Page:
Re: Suicide (was PCA statement on end of life decisions)

From: jack syme <drsyme@cablespeed.com>
Date: Mon Apr 04 2005 - 22:57:08 EDT

Some of my thoughts on this topic.

During the discussion regarding the Schiavo matter, I was hoping no one would make the statement that we dont generally let people kill themselves. Because I was supporting, in this case, the patients right to refuse life sustaining medical treatment.

One argument supporting ones right to refuse treatment, and not to allow suicide is based on competency. The argument being that it is not irrational or unreasonable to want to refuse life sustaining treatment when in a devastating condition. This argument begins to break down, when suicide is not allowed, because wanting to take one's life is considered, by definition, irrational and therefore the person is not competent to make such a decision. This seems reasonable in the conditions that we usually think of suicide (young, healthy people). But there are many situations where this distinction blurrs. There are clearly situations where taking ones life is reasonable, and there are situations where patients are allowed to refuse life sustaining treatment, even if young and healthy otherwise, for example an otherwise healthy Jehova's witness that will refuse a blood transfusion.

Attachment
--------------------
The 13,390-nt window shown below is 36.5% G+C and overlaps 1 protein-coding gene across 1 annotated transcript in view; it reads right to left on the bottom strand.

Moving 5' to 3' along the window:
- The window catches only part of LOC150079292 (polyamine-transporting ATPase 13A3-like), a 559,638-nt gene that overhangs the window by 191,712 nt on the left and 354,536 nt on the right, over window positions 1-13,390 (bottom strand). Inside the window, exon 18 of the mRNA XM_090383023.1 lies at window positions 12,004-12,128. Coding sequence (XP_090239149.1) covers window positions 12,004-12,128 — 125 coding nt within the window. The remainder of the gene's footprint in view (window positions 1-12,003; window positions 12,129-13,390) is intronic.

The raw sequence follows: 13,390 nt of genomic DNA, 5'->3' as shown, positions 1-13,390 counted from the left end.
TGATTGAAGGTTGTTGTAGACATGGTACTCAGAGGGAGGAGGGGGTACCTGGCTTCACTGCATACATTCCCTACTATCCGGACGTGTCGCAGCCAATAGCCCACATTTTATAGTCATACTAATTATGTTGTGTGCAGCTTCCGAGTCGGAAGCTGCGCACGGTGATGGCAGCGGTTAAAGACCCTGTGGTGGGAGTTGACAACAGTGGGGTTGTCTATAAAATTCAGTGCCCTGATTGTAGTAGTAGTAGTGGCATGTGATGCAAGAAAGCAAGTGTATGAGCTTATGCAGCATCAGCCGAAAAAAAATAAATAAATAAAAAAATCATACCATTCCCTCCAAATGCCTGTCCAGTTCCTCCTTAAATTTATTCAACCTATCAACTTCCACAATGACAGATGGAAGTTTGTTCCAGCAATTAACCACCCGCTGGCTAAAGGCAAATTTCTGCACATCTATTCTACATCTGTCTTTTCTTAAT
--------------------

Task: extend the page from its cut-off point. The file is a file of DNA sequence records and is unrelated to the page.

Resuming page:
I think a more important distinction between suicide and allowing death by refusing life sustaining treatment, is the distinction between an act of omission, and an act of comission. I have some trouble finding a consistent rational argument making a moral difference between the two. But they certainly FEEL different. And it is nearly universally accepted that patients can refuse treatment, but it is almost no where accepted that an act should be comitted to hasten somones death. Maybe it is the fear that if things like physician assisted suicide become general practice, then it would be just one more small step to voluntary active euthenasia, and then involuntary active euthenasia. (voluntary passive euthenasia being an act of omission such as removing a feeding tube, voluntary active euthensia being giving a lethal dose of medication to someone that has agreed to it under the circumstances, and involuntary active euthenasia being giving a lethal dose to someone that has not agreed to it.)

Certainly most of the suicide cases one can see as being irrational and something that shouldnt be allowed, and most of the passive voluntary euthenasia cases are ones that are often something that should be allowed. But I think there is a spectrum of cases and there are instances on both sides in a gray area that it is difficult to have a clear rule saying one or the other action is wrong all of the time.

As far as I can tell the moral distinction between the two comes down to essentially a slippery slope argument
Received on Mon Apr 4 22:58:33 2005

This archive was generated by hypermail 2.1.8 : Mon Apr 04 2005 - 22:58:35 EDT